GEORGE MAYNARD, known late in life as Pop, was born in Smallfield, Surrey, in 1872 and in childhood moved with his family to the next village, Copthorne in Sussex. He attended school on and off for four or five years, leaving at the age of twelve. For many years during the winter-time he worked, together with his father and his brothers, as a woodman for Isaac Budgeon. cutting wood for the hoop trade. As he told Ken Stubbs, “Any man who was a good woodcutter in that time of day was never out of work, except if it was too bad with frost and snow. For there used to be a lot of people out of work one time of day, at that time of day when I was a lad.” In the spring-time, he stripped bark from trees with a gang of flawers, and later in the season with a gang of barkatchers he cleaned the bark of lichen and moss for use in tanning. “I used to go from barn to barn, and my wife’s family used to go along of me and my poor old girl, she said she never enjoyed herself as much as when out different places with all the little family… She’d do as much as a man.” Later in the year he went harvesting, hedging and ditching, hop-picking and hop-pole pulling, and at one hop-field owned by John Day at Moorden in put in fifty-two years. “They took me when I were a baby and I never missed a year for years and years.” Like so many other working men in the Sussex Weald, this pattern of seasonal employment gave him a degree of independence not felt by men employed by the same employer throughout the year. Similarly, like those same men he supplemented his income when times were bad by poaching.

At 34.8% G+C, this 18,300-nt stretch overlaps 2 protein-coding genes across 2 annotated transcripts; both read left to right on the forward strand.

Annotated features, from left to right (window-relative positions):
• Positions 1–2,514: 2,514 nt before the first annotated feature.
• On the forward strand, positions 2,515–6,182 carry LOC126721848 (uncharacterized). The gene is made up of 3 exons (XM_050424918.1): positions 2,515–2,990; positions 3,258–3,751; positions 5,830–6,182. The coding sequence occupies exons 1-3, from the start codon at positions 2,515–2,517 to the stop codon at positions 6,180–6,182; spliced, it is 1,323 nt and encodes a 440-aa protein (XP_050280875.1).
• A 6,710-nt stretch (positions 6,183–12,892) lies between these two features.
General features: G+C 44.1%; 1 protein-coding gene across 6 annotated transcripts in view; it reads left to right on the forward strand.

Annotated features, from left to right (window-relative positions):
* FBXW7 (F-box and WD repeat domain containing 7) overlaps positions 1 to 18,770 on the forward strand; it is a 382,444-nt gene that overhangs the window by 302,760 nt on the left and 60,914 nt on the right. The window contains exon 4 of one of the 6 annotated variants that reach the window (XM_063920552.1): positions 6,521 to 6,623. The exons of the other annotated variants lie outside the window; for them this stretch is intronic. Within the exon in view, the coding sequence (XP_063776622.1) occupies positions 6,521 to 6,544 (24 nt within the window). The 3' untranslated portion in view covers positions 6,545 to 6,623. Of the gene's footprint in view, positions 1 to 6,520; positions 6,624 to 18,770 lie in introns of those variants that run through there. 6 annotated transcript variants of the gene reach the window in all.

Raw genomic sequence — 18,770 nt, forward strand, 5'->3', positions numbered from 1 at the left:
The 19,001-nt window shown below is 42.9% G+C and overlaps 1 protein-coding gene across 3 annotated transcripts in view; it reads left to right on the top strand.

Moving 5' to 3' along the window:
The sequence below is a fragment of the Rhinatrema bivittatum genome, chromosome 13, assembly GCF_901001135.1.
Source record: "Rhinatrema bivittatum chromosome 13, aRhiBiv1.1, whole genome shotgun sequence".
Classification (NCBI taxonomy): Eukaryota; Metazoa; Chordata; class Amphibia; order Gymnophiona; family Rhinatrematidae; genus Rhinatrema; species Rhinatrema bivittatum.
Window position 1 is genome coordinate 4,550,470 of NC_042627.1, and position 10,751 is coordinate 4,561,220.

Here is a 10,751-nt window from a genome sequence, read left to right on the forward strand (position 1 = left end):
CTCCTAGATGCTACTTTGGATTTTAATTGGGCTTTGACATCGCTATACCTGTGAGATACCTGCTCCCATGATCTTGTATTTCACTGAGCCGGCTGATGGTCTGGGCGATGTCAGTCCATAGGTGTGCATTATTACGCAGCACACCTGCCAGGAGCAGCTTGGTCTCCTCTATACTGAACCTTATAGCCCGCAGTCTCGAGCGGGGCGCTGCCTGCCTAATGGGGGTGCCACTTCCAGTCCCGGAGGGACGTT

Singing was part of Pop’s early family life, having cousins who were known locally as good singers, and he learned songs from his father, brothers and sisters at home. He always had an ear for a good song and picked up many from ballad-sheets that were hawked around the villages and from others who would write out the words for him. In common with most singers of his background and generation, he learned the latest popular stuff as it came out, but he was known primarily for his singing of old country songs, of which he had a considerable number. His favourite was The Claudy Banks which he sang only on very special occasions, associating it with his own wedding, and his best song, Polly On The Shore, had personal resonances for him as he lost his wife Polly in early middle age. Back in his young days he was a stepdancer and he played the tambourine, and he reminisced to me, “The best music there ever was — fiddle and tambourine!” In retirement he was known and respected in the locality as a kind and courteous old man, the world champion marbles player, or at least that’s what they said, who played at the annual Good Friday marbles tournament at Tinsley Green and received some fame in the local press. He frequented The Cherry Tree, and sang among his old friends on some Saturday nights, when his dignified presence and delivery characterised his performance. In 1955 a reporter on the local paper brought him to the attention of Mervyn Plunkett, who then arranged for Peter Kennedy to record him for the BBC, and he was featured in the radio programme As I Roved Out in 1956.
This profile is taken from that found on this singer in the “Voice of the People” series of CD albums of Topic which in its turn acknowledges the article by Ken Stubbs in EFDSS journal, vol.9, No.4 (1963)